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President-elect Joe Biden has unveiled key members of his foreign policy and national security team. The nominees include Antony Blinken for Secretary of State; Alejandro Mayorkas for Secretary of Homeland Security; Avril Haines for Director of National Intelligence; Linda Thomas-Greenfield for U.S. Ambassador to the United Nations; Jake Sullivan for National Security Advisor; and John Kerry for Special Presidential Envoy for Climate. Following is a statement from Andrew Steer, President & CEO, World Resources Institute.

According to multiple media sources, Joseph R. Biden and Kamala Harris have been confirmed as the winners of the 2020 U.S. election. They received the most votes by a president ticket in U.S. history and were able to win several states that Donald Trump had won in 2016. The U.S. House of Representatives stayed majority Democrat. The outcome for the composition of the U.S. Senate is very close and currently undetermined.

Following is a statement from Dr. Andrew Steer, President & CEO, World Resources Institute.

Today the U.S. officially became the only country to abandon the Paris Agreement on climate change. The withdrawal comes a day after the U.S. election, the results of which are still unclear. If a U.S. administration sends a request to the United Nations to re-enter the accord, the country would again be party to the Paris Agreement after a period of 30 days. Following is a statement from Helen Mountford, Vice President, Climate & Economics, World Resources Institute.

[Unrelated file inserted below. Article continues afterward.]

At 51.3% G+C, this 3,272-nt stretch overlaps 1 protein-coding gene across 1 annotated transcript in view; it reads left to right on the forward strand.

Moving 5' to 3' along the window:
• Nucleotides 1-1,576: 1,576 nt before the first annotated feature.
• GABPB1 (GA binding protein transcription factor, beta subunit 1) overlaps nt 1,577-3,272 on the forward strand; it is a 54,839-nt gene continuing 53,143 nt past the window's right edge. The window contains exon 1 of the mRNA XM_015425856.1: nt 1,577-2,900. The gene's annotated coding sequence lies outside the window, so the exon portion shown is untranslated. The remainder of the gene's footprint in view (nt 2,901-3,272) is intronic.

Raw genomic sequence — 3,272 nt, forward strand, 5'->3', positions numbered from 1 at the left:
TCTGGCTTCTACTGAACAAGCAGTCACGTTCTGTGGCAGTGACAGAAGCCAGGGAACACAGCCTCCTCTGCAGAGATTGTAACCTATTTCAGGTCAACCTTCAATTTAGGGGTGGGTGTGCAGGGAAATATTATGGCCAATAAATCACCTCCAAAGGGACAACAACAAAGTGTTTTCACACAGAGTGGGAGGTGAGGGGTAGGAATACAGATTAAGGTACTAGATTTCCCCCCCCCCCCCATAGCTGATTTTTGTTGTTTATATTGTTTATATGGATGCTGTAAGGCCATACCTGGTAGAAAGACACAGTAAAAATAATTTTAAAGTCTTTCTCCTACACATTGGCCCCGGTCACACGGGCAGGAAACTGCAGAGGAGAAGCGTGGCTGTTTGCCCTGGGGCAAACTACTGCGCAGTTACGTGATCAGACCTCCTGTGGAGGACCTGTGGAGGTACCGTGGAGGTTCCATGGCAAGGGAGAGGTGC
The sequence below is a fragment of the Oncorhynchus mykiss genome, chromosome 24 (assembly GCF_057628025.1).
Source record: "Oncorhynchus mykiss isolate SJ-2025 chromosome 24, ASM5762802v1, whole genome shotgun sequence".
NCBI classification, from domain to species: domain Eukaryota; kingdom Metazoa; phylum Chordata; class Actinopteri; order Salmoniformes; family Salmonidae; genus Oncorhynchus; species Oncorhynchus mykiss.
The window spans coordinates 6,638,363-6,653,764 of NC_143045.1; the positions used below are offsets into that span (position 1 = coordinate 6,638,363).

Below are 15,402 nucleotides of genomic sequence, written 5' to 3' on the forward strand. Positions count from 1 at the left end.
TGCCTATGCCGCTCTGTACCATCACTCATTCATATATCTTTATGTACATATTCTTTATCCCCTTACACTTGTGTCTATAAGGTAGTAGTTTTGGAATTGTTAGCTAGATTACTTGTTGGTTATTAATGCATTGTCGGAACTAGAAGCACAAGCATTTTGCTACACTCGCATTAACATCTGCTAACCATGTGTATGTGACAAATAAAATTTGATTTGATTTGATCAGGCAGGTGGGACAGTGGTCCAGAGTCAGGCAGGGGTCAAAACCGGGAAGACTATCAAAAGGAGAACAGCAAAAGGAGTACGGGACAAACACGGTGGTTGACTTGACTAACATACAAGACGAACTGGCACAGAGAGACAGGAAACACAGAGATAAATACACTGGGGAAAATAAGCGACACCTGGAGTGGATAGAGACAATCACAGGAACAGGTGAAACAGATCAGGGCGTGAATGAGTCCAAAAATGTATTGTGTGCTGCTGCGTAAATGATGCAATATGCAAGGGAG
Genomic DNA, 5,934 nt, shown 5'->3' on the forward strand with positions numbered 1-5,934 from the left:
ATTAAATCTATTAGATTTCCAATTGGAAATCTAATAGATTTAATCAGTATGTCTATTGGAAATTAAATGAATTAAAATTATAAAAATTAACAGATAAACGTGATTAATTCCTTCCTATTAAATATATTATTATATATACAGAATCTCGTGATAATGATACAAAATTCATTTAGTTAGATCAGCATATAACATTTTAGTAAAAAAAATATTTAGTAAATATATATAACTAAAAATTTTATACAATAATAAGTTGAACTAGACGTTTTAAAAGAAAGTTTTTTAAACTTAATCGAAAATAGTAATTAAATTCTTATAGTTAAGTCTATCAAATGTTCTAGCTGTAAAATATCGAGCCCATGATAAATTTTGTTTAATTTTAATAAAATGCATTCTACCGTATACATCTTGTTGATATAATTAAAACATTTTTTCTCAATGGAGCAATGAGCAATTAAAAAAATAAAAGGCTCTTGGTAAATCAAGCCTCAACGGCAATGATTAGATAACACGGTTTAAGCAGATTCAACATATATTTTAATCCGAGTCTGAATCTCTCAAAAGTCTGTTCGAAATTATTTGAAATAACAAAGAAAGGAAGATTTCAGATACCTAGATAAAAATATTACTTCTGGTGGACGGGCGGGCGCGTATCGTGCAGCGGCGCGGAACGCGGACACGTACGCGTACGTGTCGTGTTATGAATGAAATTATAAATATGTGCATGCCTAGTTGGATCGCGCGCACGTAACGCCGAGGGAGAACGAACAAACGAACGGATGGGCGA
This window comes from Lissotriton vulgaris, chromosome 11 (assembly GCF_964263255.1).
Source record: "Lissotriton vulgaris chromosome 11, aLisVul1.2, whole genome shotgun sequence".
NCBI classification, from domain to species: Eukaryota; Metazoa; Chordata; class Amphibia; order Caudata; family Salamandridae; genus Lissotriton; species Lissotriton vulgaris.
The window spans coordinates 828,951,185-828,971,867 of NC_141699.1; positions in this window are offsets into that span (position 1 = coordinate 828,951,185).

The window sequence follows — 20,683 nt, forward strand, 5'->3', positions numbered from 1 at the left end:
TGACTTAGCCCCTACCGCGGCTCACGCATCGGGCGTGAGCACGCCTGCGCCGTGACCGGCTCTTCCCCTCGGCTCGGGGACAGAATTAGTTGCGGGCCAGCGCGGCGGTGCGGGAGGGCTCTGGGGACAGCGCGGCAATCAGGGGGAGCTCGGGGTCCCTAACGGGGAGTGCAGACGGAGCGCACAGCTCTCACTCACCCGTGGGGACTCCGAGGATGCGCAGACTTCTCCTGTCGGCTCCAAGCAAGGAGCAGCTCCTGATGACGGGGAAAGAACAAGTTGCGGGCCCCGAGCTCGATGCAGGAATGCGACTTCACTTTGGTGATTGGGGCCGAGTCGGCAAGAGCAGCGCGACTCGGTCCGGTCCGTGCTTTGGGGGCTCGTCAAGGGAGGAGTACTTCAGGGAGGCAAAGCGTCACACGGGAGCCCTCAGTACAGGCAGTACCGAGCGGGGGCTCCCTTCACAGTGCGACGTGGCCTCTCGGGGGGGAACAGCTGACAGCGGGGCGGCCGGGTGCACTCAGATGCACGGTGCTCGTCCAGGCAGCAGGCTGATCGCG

During his first policy address to the Japan’s parliament today, Prime Minister Yoshihide Suga announced that Japan will reduce greenhouse gas emissions to net zero by 2050. He also mentioned that dealing with climate change is no longer a constraint on growth. Following is a statement from Helen Mountford, Vice President for Climate and Economics, World Resources Institute.

A new WRI co-authored paper published in the open-access, peer-reviewed journal Nature Communications demonstrates how combining existing sub-national climate action with expanded national strategies in the United States will be critical to reach scientifically informed climate goals—and finds that such a comprehensive approach could reduce emissions up to 49% by 2030, relative to 2005 levels.

At Paris in 2015, countries agreed to come back to the table with more ambitious climate commitments (known as nationally determined contributions – NDCs) every five years, in order to keep the global temperature increase to 1.5 and build a more resilient and adaptive economy, together with investments compatible with the goals of the Paris Agreement. We are now in the midst of the first of these five-year cycles. Yet, as of the closing of the 75th session of the U.N. General Assembly this September, only 13 countries have...

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